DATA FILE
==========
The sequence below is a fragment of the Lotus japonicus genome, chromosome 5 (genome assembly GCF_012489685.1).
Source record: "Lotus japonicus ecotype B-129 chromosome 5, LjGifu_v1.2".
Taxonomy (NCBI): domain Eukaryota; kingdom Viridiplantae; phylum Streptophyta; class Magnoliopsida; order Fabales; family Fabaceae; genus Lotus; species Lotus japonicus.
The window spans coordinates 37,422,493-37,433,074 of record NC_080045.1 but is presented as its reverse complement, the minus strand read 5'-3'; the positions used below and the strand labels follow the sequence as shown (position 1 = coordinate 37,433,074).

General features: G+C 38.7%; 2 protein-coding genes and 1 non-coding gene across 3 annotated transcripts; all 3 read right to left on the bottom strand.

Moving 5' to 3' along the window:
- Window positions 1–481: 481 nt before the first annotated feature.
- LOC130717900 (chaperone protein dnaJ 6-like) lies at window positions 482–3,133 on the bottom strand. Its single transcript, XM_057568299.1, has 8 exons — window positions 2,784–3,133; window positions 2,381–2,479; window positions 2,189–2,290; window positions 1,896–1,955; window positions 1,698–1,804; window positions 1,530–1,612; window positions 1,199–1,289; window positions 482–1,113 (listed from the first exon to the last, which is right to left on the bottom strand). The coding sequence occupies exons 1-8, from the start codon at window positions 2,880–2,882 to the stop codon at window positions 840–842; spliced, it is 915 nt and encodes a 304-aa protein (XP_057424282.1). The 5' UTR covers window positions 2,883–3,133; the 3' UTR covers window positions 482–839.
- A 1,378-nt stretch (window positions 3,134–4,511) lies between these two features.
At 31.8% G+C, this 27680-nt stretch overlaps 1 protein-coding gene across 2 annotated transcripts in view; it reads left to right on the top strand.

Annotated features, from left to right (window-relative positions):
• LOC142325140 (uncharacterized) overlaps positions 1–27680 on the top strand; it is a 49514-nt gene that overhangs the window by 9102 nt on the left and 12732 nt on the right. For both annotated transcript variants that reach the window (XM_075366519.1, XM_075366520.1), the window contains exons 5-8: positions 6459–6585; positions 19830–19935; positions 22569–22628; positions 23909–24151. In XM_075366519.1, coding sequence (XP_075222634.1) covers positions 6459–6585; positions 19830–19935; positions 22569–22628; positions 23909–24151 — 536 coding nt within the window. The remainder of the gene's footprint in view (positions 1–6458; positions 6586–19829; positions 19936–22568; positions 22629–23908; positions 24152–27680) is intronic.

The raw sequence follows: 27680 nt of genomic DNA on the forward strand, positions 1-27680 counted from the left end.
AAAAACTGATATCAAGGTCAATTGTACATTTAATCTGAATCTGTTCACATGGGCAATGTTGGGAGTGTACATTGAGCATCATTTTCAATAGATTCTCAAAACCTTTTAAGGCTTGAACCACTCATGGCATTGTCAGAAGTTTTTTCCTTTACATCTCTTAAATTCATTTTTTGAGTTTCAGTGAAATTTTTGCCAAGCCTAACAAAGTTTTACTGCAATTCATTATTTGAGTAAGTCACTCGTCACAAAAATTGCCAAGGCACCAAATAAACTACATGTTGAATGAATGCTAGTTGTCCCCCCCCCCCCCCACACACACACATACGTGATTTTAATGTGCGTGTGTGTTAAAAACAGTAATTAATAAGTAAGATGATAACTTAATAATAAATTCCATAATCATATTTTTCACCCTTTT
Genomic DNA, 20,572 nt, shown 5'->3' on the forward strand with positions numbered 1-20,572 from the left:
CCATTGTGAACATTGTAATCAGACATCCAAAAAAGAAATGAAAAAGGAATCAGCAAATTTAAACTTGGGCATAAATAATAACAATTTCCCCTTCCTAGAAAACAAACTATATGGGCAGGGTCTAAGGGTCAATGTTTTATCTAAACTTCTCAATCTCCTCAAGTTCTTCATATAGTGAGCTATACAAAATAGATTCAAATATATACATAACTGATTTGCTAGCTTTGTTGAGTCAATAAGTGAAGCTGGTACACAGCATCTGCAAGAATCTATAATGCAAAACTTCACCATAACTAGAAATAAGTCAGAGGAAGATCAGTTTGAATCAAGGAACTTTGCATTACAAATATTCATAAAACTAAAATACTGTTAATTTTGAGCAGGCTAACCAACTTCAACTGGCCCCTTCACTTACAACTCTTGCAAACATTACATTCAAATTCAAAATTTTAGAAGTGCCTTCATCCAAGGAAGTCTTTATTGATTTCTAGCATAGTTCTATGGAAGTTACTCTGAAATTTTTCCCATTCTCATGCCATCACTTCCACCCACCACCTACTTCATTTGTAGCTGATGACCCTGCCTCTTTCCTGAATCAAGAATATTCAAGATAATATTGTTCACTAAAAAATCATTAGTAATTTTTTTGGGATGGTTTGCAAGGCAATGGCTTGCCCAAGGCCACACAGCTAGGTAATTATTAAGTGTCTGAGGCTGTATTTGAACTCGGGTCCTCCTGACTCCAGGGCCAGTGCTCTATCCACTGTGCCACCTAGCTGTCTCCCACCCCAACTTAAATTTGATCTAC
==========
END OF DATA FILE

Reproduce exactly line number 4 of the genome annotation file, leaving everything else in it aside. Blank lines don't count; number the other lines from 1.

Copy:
The window spans coordinates 37,422,493-37,433,074 of record NC_080045.1 but is presented as its reverse complement, the minus strand read 5'-3'; the positions used below and the strand labels follow the sequence as shown (position 1 = coordinate 37,433,074).